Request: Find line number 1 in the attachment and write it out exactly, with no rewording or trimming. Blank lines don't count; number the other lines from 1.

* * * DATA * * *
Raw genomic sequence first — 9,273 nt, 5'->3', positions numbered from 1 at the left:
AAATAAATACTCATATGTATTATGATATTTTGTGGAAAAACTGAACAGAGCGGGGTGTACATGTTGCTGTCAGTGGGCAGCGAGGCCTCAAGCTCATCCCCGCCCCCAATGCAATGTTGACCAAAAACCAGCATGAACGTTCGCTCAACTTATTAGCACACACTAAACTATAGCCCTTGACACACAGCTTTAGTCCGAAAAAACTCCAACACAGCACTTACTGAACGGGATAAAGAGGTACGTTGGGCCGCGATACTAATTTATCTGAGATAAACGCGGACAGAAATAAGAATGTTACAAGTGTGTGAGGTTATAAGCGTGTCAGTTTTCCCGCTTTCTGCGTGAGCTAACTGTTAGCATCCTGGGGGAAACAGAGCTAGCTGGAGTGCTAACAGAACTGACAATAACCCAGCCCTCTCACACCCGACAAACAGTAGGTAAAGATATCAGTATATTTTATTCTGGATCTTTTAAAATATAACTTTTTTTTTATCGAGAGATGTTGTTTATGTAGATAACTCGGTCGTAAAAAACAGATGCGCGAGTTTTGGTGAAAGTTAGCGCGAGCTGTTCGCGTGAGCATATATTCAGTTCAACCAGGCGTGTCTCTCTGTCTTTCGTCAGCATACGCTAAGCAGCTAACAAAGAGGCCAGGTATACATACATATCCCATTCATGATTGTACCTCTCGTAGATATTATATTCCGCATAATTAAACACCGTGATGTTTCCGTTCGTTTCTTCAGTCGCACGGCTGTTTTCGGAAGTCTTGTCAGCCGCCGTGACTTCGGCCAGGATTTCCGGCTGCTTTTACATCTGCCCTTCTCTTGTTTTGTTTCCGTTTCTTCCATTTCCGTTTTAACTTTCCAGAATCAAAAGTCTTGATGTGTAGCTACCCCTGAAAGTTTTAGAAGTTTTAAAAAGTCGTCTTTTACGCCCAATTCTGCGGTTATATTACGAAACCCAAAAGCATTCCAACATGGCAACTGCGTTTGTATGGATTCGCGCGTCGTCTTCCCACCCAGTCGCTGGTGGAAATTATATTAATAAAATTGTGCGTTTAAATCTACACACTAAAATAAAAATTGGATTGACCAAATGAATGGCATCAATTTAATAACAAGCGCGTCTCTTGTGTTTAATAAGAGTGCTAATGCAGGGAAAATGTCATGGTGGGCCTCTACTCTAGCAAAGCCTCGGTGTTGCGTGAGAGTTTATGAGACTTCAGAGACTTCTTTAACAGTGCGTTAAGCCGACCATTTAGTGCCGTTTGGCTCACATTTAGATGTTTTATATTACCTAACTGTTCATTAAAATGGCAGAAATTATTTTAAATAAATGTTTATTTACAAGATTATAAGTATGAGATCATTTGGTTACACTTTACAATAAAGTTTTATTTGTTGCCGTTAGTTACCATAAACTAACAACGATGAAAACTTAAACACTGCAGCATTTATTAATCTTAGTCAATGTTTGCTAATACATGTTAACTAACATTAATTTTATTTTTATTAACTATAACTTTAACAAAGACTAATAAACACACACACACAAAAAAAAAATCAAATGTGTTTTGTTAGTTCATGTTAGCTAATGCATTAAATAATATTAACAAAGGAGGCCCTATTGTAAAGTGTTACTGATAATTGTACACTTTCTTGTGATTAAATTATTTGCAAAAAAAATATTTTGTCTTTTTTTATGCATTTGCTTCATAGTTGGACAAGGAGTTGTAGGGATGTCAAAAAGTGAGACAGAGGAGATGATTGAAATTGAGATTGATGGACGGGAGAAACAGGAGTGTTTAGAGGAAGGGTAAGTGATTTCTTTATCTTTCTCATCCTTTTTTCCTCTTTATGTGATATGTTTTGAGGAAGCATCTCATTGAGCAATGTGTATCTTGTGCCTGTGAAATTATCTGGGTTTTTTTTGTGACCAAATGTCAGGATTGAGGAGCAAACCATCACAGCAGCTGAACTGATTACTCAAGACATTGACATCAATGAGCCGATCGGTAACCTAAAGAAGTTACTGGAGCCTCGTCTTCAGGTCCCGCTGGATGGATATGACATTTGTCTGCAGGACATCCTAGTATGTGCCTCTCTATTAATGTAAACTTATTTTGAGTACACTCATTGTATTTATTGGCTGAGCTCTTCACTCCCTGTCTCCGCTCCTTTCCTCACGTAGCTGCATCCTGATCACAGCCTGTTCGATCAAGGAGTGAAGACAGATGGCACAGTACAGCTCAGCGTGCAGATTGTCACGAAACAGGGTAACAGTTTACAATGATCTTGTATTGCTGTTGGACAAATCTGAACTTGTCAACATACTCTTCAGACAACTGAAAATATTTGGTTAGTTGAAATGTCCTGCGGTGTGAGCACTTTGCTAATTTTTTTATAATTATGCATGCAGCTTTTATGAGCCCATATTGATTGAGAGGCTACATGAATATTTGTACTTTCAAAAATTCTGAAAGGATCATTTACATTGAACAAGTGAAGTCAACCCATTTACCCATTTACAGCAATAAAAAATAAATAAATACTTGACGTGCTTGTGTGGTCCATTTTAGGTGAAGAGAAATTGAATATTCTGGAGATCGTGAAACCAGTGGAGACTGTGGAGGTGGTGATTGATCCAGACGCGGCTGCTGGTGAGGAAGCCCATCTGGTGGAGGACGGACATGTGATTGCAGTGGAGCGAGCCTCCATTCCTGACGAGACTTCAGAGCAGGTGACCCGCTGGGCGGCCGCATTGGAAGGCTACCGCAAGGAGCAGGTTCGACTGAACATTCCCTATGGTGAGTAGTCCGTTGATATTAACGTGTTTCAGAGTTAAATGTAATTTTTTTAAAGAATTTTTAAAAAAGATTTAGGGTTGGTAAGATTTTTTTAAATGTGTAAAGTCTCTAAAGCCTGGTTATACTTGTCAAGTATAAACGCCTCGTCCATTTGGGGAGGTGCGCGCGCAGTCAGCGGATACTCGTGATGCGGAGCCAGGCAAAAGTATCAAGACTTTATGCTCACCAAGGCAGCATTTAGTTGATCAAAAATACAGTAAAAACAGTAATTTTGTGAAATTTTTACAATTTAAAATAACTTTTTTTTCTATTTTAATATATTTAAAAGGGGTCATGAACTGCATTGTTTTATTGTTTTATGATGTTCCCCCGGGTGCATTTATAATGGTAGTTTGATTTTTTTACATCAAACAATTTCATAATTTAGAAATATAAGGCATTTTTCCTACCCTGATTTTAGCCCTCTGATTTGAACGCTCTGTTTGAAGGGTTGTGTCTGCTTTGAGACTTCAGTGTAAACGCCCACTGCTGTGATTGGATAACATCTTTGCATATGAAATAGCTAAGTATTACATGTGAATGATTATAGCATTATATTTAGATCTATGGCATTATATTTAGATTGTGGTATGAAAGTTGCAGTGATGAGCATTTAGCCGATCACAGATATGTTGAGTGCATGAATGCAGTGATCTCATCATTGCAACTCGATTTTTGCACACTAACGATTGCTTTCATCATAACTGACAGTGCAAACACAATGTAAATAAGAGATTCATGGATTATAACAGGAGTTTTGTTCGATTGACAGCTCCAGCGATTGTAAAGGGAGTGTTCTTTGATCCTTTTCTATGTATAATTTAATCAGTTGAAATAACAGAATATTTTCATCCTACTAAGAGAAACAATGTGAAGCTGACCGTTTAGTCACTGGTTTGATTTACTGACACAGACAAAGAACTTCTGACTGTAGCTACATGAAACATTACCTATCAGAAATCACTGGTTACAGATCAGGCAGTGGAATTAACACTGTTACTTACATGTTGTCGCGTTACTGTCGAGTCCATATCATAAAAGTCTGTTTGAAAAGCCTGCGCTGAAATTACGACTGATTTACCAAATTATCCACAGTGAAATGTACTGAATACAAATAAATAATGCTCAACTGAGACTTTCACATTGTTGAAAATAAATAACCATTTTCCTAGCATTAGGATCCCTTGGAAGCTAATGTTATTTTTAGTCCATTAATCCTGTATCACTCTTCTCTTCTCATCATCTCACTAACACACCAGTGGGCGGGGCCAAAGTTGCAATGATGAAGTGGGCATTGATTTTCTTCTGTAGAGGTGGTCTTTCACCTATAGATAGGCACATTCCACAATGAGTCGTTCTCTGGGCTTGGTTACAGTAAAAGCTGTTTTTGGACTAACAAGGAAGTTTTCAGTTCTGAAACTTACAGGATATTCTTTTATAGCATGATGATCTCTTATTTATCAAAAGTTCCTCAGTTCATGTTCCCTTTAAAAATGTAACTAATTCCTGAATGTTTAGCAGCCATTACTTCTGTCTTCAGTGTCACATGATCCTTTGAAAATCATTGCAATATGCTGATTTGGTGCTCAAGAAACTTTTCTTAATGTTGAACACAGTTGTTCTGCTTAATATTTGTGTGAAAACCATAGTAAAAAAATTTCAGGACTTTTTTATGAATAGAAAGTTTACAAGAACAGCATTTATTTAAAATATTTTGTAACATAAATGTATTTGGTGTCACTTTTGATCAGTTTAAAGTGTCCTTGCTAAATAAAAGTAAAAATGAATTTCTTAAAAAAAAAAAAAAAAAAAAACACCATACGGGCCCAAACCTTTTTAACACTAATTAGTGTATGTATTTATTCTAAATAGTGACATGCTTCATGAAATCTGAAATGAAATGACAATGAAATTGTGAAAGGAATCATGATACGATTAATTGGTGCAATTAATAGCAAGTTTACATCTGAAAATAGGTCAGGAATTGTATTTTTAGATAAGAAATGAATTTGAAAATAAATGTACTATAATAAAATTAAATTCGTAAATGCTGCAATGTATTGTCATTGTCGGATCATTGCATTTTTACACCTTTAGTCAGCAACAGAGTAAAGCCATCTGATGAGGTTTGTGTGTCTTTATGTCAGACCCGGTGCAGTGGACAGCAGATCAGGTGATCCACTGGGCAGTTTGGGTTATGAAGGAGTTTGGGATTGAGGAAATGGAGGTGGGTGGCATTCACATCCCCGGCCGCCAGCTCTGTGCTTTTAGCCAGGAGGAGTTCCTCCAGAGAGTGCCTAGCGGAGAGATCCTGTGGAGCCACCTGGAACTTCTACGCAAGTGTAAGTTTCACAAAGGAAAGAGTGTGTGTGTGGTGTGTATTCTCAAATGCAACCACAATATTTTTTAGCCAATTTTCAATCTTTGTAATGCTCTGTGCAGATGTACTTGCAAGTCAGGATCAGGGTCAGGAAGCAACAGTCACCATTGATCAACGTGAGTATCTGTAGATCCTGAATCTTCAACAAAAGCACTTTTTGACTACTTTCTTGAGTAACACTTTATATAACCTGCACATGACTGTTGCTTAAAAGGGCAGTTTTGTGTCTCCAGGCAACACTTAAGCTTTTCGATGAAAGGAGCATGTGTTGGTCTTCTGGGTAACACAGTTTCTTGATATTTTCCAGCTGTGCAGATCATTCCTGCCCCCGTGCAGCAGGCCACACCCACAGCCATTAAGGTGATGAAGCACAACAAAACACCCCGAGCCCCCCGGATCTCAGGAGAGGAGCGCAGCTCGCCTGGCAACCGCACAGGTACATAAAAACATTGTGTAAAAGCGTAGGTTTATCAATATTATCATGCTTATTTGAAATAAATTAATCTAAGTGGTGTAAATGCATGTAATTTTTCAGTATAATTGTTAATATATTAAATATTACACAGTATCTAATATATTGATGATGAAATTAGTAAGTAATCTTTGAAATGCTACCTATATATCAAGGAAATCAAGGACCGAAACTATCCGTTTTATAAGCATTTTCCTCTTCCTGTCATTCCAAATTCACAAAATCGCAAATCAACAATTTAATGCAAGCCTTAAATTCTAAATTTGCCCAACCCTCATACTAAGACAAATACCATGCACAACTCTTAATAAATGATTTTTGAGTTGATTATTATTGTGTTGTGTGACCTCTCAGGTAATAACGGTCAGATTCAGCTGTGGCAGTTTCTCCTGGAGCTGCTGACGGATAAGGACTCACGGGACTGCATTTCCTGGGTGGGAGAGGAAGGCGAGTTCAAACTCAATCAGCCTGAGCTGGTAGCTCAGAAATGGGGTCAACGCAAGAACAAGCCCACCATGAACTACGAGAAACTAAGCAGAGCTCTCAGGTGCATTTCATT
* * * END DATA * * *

Raw genomic sequence first — 9,273 nt, 5'->3', positions numbered from 1 at the left: